Watching the first round of the rematch between heavyweights Fabricio Werdum and Travis Browne at UFC 203 this past weekend was like watching an action movie an hour after eating acid. The edges of what's normal blurred enough that you wondered if the not-so-svelte Werdum really threw a flying side kick in the first five seconds of the fight—and really connected with it—or if Browne really called timeout for a finger injury even as UFC Vice President of Regulatory Affairs Marc Ratner explained to the viewing audience at home that injury timeouts don't actually exist in the MMA rulebook.
Past that first round, during which Werdum flattened Browne and nearly secured a choke, the fight eased into a huffy, puffy heavyweight decision that set the Clevelanders in The Q to booing. Before getting his hand raised to scores of 30-27, 29-28, and 29-27, Werdum pantomimed tears to the audience. Then Edmond Tarverdyan, Browne's coach at Glendale Fighting Club who had just screamed himself hoarse while watching yet another of the fighters he lured to his camp get outclassed, stepped toward Werdum and started cursing him out.
After Werdum threw that front kick, somewhere a producer must have screamed "nooooooo" while visions of Strikeforce: Nashville danced in their head. As much as MMA normalizes violence and shit talking to a degree that's unimaginable elsewhere in polite society, fighters and their entourages putting hands on each other after the bell remains taboo, and rightly so. Sure, it's dangerous to bystanders and it reduces the sport's elegance to ugly stereotypes and all that, but after-the-bell brawling is also just redundant: two professionals literally just fought, and it's not the time for a crappy imitation. As a practical matter, that kind of thing earns other fighters fines and suspensions, but according to MMA Fighting, the Ohio Athletic Commission won't penalize anyone for the scuffle.
At the post-fight press conference, between lobbying for a performance bonus and a title shot, Werdum briefly addressed the tiff with Tarverdyan. "He said, 'Motherfucker, shut up your mouth motherfucker,'" Werdum said. "I said what? No no no. For me, it's okay, but never my mom, you know? And I just keep the distance. He's a boxing coach. I see in his eyes he wanted to punch my face, and I just keep the distance. That's it."
A reporter had to remind Werdum of Tarverdyan's name, but of course, much of the MMA sphere knows Tarverdyan, and doesn't hold him in particularly high esteem. Despite murky experience in competing in and coaching combative sports, he became head trainer for Ronda Rousey as the former women's bantamweight champion became one of the highest profile and best-paid athletes in the sport. Even so, Bloody Elbow reported that Tarverdyan claimed no income and more than $700,000 in debts after filing for Chapter 7 bankruptcy last fall. Earlier this year, the California State Athletic Commission suspended Tarverdyan for three months and fined him $5,000 for falsifying a 2015 application for a corner's license, an application on which he failed to report 2010 charges for identity theft and resisting arrest.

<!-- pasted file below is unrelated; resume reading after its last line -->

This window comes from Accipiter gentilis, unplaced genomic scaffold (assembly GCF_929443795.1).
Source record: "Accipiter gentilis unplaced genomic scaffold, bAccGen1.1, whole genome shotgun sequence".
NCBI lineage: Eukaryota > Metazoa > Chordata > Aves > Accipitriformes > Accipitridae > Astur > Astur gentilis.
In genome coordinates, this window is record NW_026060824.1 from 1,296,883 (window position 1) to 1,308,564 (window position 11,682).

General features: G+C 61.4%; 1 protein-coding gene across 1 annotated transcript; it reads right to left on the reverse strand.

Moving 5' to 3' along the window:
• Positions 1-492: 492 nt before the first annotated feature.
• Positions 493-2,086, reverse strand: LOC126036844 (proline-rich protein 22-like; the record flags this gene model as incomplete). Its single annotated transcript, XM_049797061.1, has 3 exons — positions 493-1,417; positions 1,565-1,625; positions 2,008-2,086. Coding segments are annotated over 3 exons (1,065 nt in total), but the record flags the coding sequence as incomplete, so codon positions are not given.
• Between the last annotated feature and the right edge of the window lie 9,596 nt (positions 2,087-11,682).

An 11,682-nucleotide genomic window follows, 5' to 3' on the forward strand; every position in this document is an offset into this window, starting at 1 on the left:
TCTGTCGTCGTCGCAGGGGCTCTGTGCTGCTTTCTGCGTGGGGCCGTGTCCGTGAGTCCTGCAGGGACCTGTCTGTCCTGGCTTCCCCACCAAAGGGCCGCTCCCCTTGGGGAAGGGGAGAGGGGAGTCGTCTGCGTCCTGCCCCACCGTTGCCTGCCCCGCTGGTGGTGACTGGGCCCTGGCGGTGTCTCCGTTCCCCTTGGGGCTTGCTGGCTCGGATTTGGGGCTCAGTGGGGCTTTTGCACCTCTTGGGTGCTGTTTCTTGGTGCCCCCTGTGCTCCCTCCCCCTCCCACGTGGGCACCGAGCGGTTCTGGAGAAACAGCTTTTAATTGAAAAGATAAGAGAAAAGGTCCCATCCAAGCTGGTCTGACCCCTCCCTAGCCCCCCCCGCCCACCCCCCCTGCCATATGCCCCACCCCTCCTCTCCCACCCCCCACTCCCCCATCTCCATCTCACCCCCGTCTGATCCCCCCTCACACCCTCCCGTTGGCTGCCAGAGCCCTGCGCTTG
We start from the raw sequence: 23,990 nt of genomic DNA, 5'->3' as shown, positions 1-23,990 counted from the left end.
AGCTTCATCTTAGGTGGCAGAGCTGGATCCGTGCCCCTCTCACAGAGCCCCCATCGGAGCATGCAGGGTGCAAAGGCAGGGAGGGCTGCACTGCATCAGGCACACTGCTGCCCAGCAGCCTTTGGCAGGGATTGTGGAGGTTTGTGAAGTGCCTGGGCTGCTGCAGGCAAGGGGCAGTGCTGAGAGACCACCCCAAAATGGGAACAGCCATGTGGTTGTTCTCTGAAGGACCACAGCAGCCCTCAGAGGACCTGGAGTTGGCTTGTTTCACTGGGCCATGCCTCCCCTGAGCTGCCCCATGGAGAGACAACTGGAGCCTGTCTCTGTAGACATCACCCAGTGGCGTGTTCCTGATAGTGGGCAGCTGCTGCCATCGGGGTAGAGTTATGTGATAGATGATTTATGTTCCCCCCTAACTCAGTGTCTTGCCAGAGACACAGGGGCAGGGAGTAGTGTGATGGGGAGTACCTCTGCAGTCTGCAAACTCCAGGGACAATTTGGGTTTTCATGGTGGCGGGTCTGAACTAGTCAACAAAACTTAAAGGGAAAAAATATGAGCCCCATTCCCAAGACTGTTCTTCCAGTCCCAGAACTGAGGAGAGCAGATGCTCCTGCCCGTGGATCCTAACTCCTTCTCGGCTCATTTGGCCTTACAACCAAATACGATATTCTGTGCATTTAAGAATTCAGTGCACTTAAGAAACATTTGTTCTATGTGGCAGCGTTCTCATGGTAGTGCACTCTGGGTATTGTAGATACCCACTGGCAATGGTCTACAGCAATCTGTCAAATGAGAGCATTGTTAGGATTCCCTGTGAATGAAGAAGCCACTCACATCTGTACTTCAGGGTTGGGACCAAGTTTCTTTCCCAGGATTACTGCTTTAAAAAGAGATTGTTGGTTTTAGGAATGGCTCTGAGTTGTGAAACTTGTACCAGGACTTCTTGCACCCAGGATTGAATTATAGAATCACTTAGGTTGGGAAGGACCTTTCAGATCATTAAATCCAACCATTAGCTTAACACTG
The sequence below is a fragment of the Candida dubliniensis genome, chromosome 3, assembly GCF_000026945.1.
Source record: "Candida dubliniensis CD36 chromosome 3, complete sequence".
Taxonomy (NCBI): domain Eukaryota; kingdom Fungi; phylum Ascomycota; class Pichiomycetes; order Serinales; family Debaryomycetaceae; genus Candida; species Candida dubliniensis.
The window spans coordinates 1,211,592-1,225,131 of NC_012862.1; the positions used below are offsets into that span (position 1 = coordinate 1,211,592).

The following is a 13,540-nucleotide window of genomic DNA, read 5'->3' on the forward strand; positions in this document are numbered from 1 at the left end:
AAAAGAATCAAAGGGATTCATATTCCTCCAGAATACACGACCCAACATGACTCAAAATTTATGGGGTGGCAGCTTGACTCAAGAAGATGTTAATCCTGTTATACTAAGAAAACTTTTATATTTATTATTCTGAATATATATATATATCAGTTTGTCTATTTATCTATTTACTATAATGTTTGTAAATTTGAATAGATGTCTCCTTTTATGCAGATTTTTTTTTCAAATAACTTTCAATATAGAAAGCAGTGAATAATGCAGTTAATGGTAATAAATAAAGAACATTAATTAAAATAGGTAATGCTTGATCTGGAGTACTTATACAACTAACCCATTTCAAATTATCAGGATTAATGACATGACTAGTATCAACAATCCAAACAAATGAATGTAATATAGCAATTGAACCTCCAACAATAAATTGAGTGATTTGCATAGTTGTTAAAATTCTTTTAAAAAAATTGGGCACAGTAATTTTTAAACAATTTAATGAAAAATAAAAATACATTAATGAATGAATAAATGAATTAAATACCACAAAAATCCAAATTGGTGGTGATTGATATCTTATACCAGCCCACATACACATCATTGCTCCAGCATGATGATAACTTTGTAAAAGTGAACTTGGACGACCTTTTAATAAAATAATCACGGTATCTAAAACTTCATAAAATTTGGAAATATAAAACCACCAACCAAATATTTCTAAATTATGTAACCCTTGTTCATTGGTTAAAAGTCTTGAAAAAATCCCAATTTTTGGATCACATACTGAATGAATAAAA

There are more fight-related criticisms of his coaching acumen as well. En route to watching her get dominated and knocked out by Holly Holm last November, Tarverdyan's mid-fight advice to Rousey was bland, delusional reassurance that she was winning. (Rousey's mother, one of Tarverdyan's loudest critics, famously said, "I would run him over with my car if there wasn't a law against it.") And whether or not Tarverdyan is actually to blame, he's part of a narrative that his gym scoops up fighters like Browne and Jake Ellenberger and turns them into shells of the promising contenders they used to be. With Jackson Wink MMA, Browne went 7-2-1 in the UFC in four years, while he's gone 2-3 in two years with Glendale Fighting Club.
It's unclear why Tarverdyan confronted Werdum. Tension simmered between Werdum and Browne earlier in the week and they exchanged profanities at a pre-fight stare down, but when a reporter asked why they had become so heated, Werdum claimed he was simply responding to Browne's hostility and that he respected him as a fighter. As for Tarverdyan, there's no obvious reason why he was so over the top with emotion, screaming "advice" to Browne like "This motherfucker's too slow for you!"
Whatever the origin story, watching Fabricio Werdum flick his leg at an irate Edmond Tarverdyan is hilarious. That's what happens when fuck-you-motherfucker-hold-me-back-bro bullshit follows two trained heavyweights fighting: it makes a mockery of using abusive language as a weapon. Tarverdyan looked like a kid in Catholic school telling a nun to shut up before she took out the ruler. He looked small surrounded by giants like Werdum and Browne, and it looked like he'd keep shrinking if Werdum just kept his distance.
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